This is your context. Which sometimes includes time and place. The spectrum of your settings can be at one end, which is familiarity. Or on the extremity of the other end of that spectrum, which is the context of an unknown world. For instance, sci-fi setting in 2030 or steampunk earth today.

Characters

Define all the characters of your story, especially the protagonist (and antagonists), before the writing starts. The character should be someone your readers can relate to. Or someone they want to care about. You don’t have to go all biography about them, just enough to develop the characteristics. You may consider including some weaknesses, because perfect person is boring and not relatable.

Story Structure

A consistent voice narrating the story is another crucial element. Be it “first person or in “third person”, it should be from the eye of just one character—typically from the point of view of the main character. These are some technicalities you should think of when telling your story.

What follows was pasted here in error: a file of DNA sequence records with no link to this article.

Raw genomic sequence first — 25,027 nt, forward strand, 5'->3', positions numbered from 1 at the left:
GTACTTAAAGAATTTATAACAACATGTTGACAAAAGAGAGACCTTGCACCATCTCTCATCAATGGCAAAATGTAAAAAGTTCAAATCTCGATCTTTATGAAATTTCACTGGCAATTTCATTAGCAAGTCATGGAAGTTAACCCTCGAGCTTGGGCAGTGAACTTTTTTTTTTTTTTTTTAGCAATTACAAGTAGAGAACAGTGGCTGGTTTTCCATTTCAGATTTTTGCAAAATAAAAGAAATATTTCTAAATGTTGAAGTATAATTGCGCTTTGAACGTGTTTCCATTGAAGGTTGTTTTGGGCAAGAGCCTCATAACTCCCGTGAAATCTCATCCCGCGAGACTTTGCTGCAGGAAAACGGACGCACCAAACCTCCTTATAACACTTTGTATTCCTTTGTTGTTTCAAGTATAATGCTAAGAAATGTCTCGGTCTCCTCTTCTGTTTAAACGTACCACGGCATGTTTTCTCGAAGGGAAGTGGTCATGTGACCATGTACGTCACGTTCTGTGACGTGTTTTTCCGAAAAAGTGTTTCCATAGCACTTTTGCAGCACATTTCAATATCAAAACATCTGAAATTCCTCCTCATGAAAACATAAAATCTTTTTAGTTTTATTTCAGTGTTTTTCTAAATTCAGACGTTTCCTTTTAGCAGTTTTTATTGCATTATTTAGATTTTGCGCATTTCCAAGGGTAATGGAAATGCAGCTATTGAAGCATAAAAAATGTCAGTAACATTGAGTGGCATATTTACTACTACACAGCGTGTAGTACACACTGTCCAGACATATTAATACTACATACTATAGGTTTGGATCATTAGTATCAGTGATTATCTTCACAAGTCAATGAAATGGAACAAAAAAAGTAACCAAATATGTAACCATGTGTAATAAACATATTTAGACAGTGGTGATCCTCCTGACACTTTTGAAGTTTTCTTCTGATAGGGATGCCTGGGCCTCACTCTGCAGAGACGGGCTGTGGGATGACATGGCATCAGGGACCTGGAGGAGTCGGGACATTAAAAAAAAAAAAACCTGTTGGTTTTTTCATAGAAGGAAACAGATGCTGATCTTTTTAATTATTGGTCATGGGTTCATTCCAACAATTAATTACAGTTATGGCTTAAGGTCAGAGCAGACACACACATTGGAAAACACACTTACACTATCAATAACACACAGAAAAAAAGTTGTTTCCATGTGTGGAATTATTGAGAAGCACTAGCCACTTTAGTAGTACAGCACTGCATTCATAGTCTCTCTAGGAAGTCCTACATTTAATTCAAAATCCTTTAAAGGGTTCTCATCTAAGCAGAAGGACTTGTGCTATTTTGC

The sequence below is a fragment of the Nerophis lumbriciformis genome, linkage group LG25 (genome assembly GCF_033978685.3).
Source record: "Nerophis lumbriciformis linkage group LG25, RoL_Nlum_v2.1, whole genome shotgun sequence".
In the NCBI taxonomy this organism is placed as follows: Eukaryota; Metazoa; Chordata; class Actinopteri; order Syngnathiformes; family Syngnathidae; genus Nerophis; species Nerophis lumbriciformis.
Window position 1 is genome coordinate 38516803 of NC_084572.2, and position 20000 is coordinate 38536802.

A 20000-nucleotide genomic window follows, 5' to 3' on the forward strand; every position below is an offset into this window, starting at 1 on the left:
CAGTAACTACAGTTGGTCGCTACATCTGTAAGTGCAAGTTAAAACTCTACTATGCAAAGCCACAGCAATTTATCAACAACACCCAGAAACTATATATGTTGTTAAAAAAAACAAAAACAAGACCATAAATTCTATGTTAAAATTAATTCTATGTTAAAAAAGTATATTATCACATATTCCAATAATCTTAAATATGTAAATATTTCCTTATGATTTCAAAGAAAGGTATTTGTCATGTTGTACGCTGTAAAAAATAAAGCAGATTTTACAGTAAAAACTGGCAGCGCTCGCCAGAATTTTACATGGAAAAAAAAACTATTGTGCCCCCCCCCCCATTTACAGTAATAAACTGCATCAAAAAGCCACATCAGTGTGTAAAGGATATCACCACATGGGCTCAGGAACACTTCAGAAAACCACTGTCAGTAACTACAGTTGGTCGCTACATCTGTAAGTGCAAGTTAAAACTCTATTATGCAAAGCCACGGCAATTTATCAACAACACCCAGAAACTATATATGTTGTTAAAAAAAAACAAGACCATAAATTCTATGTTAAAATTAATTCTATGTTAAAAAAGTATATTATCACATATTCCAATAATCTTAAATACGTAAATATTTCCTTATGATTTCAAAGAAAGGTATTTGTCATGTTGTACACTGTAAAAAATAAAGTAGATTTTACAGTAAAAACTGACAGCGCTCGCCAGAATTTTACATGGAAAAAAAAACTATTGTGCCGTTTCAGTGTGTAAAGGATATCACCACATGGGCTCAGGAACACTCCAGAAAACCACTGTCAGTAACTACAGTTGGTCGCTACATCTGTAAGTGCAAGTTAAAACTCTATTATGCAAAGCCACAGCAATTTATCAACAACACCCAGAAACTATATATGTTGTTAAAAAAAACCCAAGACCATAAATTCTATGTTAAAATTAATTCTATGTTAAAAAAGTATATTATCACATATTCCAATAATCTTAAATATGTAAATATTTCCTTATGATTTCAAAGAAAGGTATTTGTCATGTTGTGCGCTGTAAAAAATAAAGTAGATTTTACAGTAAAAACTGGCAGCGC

Atmosphere

The style and tone (or atmosphere) has to be right for your type of story. It provides the right ambiance that instills emotions or attractions through the tone, voice, and pace.

Consider these stories that takes shape – first in peoples’ mind and then in their heart. Let’s go back to Sir Richard’s story and think of the main components and why it works as a story people love.

Sir Richard Branson’s Story

The Gist Of It

Everyone knows this guy. The man behind Virgin. Sir Richard Charles Nicholas Branson, or Richard Branson in short. He was a school dropout at 16, upon which he started his business ventures with a youth-culture magazine called Student. His struggles with dyslexia, ADHD and failures. Today, we know him as a business magnate, investor and serial entrepreneur. Today he runs the Virgin group which comprises over 400 companies. Branson is also known for his adventurous spirit and sporting achievements, including crossing oceans in a hot air balloon.